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Analyzing NFL's head coaching carousel as end of 2023 regular season looms

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With eight days remaining in the 2023 NFL regular season, seven playoff spots have been wrapped up, 17 teams remain alive for the other seven … and the way things play out will impact some looming decisions on head coaches' futures as well.    

Here's a snapshot look at some of the NFL's hot seats and plans for three jobs that are open already, based on conversations with numerous NFL sources:

Washington Commanders

New owner Josh Harris hasn't commented publicly since Nov. 24, when he issued a statement following the firing of defensive coordinator Jack Del Rio saying he feels “exactly how our fans feel today: disappointed and frustrated.”

The Commanders are 0-3 since and this week benched quarterback Sam Howell. So, while no decisions have been finalized, the situation appears to be trending towards major changes, including moving on from coach Ron Rivera.

If and when that happens, expect Harris to lead the search for his replacement. He's shown a penchant for attracting and hiring key personnel, including bringing in Nick Nurse and Daryl Morey to the NBA's Philadelphia 76ers and Lindy Ruf and Tom Fitzgerald to the NHL's New Jersey Devils. The Commanders job is more attractive than it's been in decades, thanks to competent ownership, some building blocks on the roster, a potential top-three draft pick and extra draft capital to potentially package and target a new franchise QB.

The status of general manager Martin Mayhew is also up in the air. Expect the Commanders to at least explore a modified front office structure that more closely resembles other sports, with a president of football operations-type overseeing the head coach and GM. Eugene Shen, who was hired in October as senior vice president of football strategy, oversees analytics and software for the football department and will remain part of the leadership team moving forward.

Atlanta Falcons

It would be a surprise if the Falcons moved on from coach Arthur Smith, who is 21-28 over three seasons and enters Sunday's game at Chicago with playoff hopes alive. But owner Arthur Blank didn't close the door on changes in recent interviews, reiterating to The Athletic he was committed to Smith while adding: "We have two more games to go. Let's see what happens."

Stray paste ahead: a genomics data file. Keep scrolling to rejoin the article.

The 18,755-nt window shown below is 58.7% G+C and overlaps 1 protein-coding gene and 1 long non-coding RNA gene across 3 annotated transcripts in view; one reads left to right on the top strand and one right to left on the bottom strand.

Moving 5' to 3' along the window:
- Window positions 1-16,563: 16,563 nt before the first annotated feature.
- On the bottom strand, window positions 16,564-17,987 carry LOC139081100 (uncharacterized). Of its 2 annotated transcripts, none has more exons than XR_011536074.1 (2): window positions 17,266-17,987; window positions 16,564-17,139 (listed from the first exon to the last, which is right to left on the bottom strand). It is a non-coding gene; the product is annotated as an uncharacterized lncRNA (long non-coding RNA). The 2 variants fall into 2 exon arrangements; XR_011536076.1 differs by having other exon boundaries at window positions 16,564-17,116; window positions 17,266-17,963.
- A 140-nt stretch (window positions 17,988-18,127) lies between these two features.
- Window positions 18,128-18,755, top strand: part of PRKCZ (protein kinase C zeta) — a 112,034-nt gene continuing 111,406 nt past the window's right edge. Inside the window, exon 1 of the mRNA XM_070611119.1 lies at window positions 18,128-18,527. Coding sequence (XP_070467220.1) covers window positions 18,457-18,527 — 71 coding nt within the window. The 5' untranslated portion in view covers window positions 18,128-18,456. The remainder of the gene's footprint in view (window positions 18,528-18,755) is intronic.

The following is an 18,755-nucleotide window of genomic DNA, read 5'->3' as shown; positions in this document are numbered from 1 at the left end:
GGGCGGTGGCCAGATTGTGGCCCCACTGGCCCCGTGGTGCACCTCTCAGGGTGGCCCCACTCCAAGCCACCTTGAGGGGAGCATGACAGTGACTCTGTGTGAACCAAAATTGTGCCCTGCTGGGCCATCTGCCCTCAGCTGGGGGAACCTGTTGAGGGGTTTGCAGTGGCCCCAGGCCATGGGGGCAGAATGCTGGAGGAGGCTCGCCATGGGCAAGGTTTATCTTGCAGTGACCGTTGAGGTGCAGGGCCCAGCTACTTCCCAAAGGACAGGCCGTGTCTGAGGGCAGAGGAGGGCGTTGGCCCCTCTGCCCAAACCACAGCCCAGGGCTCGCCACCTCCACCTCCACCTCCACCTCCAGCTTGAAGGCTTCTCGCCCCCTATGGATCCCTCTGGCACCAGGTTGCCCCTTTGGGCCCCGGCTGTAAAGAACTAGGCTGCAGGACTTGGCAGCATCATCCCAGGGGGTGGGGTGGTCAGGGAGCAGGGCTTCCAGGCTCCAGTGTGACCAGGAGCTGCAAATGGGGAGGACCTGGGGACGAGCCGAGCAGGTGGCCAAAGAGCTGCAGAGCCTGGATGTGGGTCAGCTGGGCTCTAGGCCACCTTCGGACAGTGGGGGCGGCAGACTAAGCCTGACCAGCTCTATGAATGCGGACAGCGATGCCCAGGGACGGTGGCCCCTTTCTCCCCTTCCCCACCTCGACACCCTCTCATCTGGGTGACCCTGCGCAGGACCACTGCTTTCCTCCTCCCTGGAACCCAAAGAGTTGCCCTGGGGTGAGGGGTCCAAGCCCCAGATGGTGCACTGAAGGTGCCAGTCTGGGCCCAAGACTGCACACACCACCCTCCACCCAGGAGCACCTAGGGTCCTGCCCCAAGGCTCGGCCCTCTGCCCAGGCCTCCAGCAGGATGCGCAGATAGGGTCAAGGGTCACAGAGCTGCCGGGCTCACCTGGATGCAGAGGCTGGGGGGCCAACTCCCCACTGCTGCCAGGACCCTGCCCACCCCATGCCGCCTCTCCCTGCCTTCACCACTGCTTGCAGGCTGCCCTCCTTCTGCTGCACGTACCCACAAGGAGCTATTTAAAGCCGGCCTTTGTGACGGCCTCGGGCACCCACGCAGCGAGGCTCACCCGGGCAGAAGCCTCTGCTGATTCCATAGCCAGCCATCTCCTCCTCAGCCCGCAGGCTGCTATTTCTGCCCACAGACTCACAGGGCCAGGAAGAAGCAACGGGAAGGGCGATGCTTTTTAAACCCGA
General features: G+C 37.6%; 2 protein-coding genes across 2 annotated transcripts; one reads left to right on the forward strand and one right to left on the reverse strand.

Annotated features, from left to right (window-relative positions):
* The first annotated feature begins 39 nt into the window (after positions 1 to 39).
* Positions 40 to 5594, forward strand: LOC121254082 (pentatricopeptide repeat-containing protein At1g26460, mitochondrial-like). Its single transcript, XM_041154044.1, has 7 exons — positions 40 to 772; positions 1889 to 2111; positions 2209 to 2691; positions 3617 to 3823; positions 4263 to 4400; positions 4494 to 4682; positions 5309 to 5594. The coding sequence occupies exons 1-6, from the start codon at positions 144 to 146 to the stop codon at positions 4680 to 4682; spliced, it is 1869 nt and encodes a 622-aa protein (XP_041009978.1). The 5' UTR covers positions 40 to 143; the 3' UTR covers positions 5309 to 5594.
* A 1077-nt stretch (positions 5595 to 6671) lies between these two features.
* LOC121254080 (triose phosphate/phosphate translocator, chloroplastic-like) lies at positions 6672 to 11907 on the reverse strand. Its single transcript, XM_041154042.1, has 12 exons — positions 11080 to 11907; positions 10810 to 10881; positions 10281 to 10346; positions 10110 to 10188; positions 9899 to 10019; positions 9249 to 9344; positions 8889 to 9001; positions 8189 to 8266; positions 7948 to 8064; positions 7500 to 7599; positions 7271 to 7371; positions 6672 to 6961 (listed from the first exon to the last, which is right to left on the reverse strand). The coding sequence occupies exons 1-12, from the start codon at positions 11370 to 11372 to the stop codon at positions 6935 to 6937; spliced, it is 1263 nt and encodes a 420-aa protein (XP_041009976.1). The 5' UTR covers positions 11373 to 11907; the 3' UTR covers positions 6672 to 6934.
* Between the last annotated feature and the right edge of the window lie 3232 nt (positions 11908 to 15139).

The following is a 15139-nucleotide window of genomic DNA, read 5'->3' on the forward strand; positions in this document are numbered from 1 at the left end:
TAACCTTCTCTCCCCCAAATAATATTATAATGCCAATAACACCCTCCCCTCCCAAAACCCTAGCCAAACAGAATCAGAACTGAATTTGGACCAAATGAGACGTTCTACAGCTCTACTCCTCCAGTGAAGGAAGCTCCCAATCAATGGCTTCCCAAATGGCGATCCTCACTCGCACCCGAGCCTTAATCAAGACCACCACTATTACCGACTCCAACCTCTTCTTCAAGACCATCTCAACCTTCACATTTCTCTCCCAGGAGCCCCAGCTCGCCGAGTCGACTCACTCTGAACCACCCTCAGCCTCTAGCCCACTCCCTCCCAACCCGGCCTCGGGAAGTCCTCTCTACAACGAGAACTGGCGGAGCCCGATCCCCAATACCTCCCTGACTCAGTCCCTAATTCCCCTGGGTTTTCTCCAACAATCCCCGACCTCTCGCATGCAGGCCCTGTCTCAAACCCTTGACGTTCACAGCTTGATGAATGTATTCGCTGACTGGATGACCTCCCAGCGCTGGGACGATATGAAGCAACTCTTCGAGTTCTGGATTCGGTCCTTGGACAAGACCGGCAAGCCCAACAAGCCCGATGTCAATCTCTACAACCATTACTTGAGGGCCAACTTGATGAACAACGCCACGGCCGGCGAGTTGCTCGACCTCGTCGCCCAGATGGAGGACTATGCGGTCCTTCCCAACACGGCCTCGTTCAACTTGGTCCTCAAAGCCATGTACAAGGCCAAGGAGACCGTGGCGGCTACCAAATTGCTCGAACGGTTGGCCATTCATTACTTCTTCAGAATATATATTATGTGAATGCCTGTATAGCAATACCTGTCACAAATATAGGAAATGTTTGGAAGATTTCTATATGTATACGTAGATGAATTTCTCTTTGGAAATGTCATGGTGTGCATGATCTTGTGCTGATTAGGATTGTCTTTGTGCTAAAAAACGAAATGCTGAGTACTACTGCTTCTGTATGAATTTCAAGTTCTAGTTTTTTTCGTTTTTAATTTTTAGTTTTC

Smith signed a six-year deal when he was hired, and Blank knew a rebuild for a team in salary cap hell would take some time. The first two years were essentially clearing the decks and rebuilding, with this year being a far more competitive product on the field -- though the Falcons are still a 7-8 team that has twice benched quarterback Desmond Ridder for journeyman Taylor Heinicke.

Atlanta never went all-in on Ridder, a third-round pick who isn't expensive in the way a bridge starter may be. Turnovers doomed them in four of the games they lost with late leads. Addressing the QB spot will be paramount in 2024 because a lot of other pieces are in place: a talented skill group featuring several first-round picks, a solid offensive line and a defense that ranks top 10 for the first time in years despite the lack of a premier pass rusher.

If Atlanta finishes with solid performances in its final two games, Smith should be in good standing heading into Year 4. If it's a freefall, the Falcons' 81-year-old owner may have a different view.

Like Smith, general manager Terry Fontenot, who has spearheaded the massive roster and cap overhaul, appears to be on stable ground as of now.

Chicago Bears

The Bears have won four of their last six games and are 6-5 since snapping a 14-game losing streak back in October, showing improvement across the board and building a case for coach Matt Eberflus to see a third season.

The defense, in particular, has got better with Eberflus taking over play-calling -- a role he'd be likely to retain in 2024, even with the hiring of a new defensive coordinator -- and an immediate boost from the deadline trade for pass rusher Montez Sweat.

It hasn't all been smooth. Defensive coordinator Alan Williams resigned early in the season under mysterious circumstances. Running backs coach David Walker was fired. Quarterback Justin Fields' play has remained uneven, setting the stage for another major offseason decision by an organization that remains in line for the No. 1 pick, via general manager Ryan Poles' bold trade to send this past year's No. 1 pick to Carolina. But after a trying 2022, the Bears' roster has improved via an infusion of draft picks and cash, and the results have, too.

The Bears have a new team president, Kevin Warren, who is a big-picture thinker and always talks about taking a methodical, organized and deliberate approach to all decisions. (Informatively, Warren was a young executive with a Rams team that went 5-11 and 4-12 in Dick Vermeil's first two seasons, then won the Super Bowl in Year 3.) He'll have a strong voice in whatever decisions are made and take a wholistic view of things once the season ends.

So, Eberflus has two more game to make his closing argument: Sunday against an Atlanta team fighting for its playoff life and a rivalry game next week at Green Bay. Like all coaches hoping to carry momentum into the offseason, Eberflus needs a strong finish. But if the next two games look like the previous 11, signs appear to be pointing in a positive direction for Eberflus, while Poles appears safe.

New Orleans Saints

The Saints are still in the thick of the NFC South race, with a chance to get back to even against the Buccaneers on the road Sunday. But in Year 2, at 7-8, there will be at least questions about the status of head coach Dennis Allen.

Barring some sort of late-season debacle, there shouldn't be many. 

Saints owner Gayle Benson and general manager Mickey Loomis have supported Allen all the way through, and that hasn't changed during a season that began with a suspension of their best offensive player Alvin Kamara, included a variety of injuries to starting quarterback Derek Carr, and featured countless variations to the offensive line and front-seven looks due to more injuries.